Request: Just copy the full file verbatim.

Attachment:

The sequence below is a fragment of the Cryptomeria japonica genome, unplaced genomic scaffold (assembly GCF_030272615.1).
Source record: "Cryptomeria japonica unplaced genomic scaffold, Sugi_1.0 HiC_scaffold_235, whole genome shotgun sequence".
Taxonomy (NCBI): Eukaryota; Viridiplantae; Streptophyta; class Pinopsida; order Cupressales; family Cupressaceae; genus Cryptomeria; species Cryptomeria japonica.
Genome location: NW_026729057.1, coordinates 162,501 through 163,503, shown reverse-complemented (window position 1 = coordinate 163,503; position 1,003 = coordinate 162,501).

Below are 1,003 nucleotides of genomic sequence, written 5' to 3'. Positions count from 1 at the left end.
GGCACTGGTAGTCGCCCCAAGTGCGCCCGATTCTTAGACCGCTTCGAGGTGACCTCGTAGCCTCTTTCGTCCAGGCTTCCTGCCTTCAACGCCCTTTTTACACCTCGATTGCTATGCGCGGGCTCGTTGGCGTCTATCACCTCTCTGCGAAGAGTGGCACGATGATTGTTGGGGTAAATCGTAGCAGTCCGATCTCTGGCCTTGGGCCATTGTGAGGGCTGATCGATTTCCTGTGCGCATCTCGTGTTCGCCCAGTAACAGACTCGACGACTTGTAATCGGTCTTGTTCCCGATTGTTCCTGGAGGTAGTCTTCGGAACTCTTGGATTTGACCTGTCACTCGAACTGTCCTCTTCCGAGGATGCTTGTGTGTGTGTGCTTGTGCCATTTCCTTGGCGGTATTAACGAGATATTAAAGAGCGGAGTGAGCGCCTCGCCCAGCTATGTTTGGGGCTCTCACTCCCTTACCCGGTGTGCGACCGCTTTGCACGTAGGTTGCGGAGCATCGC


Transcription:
The sequence below is a fragment of the Cryptomeria japonica genome, unplaced genomic scaffold (assembly GCF_030272615.1).
Source record: "Cryptomeria japonica unplaced genomic scaffold, Sugi_1.0 HiC_scaffold_235, whole genome shotgun sequence".
Taxonomy (NCBI): Eukaryota; Viridiplantae; Streptophyta; class Pinopsida; order Cupressales; family Cupressaceae; genus Cryptomeria; species Cryptomeria japonica.
Genome location: NW_026729057.1, coordinates 162,501 through 163,503, shown reverse-complemented (window position 1 = coordinate 163,503; position 1,003 = coordinate 162,501).

Below are 1,003 nucleotides of genomic sequence, written 5' to 3'. Positions count from 1 at the left end.
GGCACTGGTAGTCGCCCCAAGTGCGCCCGATTCTTAGACCGCTTCGAGGTGACCTCGTAGCCTCTTTCGTCCAGGCTTCCTGCCTTCAACGCCCTTTTTACACCTCGATTGCTATGCGCGGGCTCGTTGGCGTCTATCACCTCTCTGCGAAGAGTGGCACGATGATTGTTGGGGTAAATCGTAGCAGTCCGATCTCTGGCCTTGGGCCATTGTGAGGGCTGATCGATTTCCTGTGCGCATCTCGTGTTCGCCCAGTAACAGACTCGACGACTTGTAATCGGTCTTGTTCCCGATTGTTCCTGGAGGTAGTCTTCGGAACTCTTGGATTTGACCTGTCACTCGAACTGTCCTCTTCCGAGGATGCTTGTGTGTGTGTGCTTGTGCCATTTCCTTGGCGGTATTAACGAGATATTAAAGAGCGGAGTGAGCGCCTCGCCCAGCTATGTTTGGGGCTCTCACTCCCTTACCCGGTGTGCGACCGCTTTGCACGTAGGTTGCGGAGCATCGC